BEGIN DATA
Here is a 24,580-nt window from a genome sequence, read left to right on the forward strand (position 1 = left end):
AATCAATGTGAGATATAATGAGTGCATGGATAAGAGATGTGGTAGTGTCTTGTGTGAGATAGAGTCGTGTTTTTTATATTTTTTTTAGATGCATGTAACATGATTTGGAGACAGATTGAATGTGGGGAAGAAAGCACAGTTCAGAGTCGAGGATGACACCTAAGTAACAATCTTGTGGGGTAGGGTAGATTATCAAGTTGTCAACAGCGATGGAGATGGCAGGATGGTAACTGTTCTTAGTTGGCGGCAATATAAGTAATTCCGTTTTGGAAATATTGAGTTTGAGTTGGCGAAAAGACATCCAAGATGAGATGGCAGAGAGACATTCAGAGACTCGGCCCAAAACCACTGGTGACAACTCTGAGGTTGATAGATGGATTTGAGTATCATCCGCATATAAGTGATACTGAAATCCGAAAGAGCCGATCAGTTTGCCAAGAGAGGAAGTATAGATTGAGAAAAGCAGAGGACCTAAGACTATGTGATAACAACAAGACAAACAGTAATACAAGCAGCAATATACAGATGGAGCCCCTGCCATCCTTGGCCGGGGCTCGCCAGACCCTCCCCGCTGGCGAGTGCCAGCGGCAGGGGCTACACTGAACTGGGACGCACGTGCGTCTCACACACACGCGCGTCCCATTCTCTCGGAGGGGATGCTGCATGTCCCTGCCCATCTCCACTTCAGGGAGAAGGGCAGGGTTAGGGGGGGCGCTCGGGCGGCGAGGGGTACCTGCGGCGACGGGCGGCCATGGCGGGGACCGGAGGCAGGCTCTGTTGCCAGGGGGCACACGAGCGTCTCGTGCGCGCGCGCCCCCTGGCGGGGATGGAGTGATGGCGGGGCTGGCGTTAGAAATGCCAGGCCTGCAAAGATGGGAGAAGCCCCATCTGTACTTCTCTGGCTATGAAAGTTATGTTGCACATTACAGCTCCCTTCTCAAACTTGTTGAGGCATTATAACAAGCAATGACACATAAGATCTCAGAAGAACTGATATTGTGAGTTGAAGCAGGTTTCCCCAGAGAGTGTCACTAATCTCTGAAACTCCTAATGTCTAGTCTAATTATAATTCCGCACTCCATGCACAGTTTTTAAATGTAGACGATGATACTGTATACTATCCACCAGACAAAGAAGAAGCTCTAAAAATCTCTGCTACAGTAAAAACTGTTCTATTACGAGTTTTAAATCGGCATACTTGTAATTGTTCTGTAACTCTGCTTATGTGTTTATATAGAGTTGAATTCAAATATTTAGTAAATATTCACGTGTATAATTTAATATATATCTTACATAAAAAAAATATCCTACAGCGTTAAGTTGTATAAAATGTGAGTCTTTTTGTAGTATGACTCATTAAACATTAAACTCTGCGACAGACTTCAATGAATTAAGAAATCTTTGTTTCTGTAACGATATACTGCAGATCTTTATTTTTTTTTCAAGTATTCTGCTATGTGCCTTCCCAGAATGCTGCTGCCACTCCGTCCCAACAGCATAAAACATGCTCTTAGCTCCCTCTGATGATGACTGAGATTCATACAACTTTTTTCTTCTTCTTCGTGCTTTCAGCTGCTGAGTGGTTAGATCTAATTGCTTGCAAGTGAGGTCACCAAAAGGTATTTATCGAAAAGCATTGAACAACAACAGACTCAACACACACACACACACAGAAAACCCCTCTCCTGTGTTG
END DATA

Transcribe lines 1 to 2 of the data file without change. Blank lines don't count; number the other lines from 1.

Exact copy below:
Here is a 24,580-nt window from a genome sequence, read left to right on the forward strand (position 1 = left end):
AATCAATGTGAGATATAATGAGTGCATGGATAAGAGATGTGGTAGTGTCTTGTGTGAGATAGAGTCGTGTTTTTTATATTTTTTTTAGATGCATGTAACATGATTTGGAGACAGATTGAATGTGGGGAAGAAAGCACAGTTCAGAGTCGAGGATGACACCTAAGTAACAATCTTGTGGGGTAGGGTAGATTATCAAGTTGTCAACAGCGATGGAGATGGCAGGATGGTAACTGTTCTTAGTTGGCGGCAATATAAGTAATTCCGTTTTGGAAATATTGAGTTTGAGTTGGCGAAAAGACATCCAAGATGAGATGGCAGAGAGACATTCAGAGACTCGGCCCAAAACCACTGGTGACAACTCTGAGGTTGATAGATGGATTTGAGTATCATCCGCATATAAGTGATACTGAAATCCGAAAGAGCCGATCAGTTTGCCAAGAGAGGAAGTATAGATTGAGAAAAGCAGAGGACCTAAGACTATGTGATAACAACAAGACAAACAGTAATACAAGCAGCAATATACAGATGGAGCCCCTGCCATCCTTGGCCGGGGCTCGCCAGACCCTCCCCGCTGGCGAGTGCCAGCGGCAGGGGCTACACTGAACTGGGACGCACGTGCGTCTCACACACACGCGCGTCCCATTCTCTCGGAGGGGATGCTGCATGTCCCTGCCCATCTCCACTTCAGGGAGAAGGGCAGGGTTAGGGGGGGCGCTCGGGCGGCGAGGGGTACCTGCGGCGACGGGCGGCCATGGCGGGGACCGGAGGCAGGCTCTGTTGCCAGGGGGCACACGAGCGTCTCGTGCGCGCGCGCCCCCTGGCGGGGATGGAGTGATGGCGGGGCTGGCGTTAGAAATGCCAGGCCTGCAAAGATGGGAGAAGCCCCATCTGTACTTCTCTGGCTATGAAAGTTATGTTGCACATTACAGCTCCCTTCTCAAACTTGTTGAGGCATTATAACAAGCAATGACACATAAGATCTCAGAAGAACTGATATTGTGAGTTGAAGCAGGTTTCCCCAGAGAGTGTCACTAATCTCTGAAACTCCTAATGTCTAGTCTAATTATAATTCCGCACTCCATGCACAGTTTTTAAATGTAGACGATGATACTGTATACTATCCACCAGACAAAGAAGAAGCTCTAAAAATCTCTGCTACAGTAAAAACTGTTCTATTACGAGTTTTAAATCGGCATACTTGTAATTGTTCTGTAACTCTGCTTATGTGTTTATATAGAGTTGAATTCAAATATTTAGTAAATATTCACGTGTATAATTTAATATATATCTTACATAAAAAAAATATCCTACAGCGTTAAGTTGTATAAAATGTGAGTCTTTTTGTAGTATGACTCATTAAACATTAAACTCTGCGACAGACTTCAATGAATTAAGAAATCTTTGTTTCTGTAACGATATACTGCAGATCTTTATTTTTTTTTCAAGTATTCTGCTATGTGCCTTCCCAGAATGCTGCTGCCACTCCGTCCCAACAGCATAAAACATGCTCTTAGCTCCCTCTGATGATGACTGAGATTCATACAACTTTTTTCTTCTTCTTCGTGCTTTCAGCTGCTGAGTGGTTAGATCTAATTGCTTGCAAGTGAGGTCACCAAAAGGTATTTATCGAAAAGCATTGAACAACAACAGACTCAACACACACACACACACAGAAAACCCCTCTCCTGTGTTG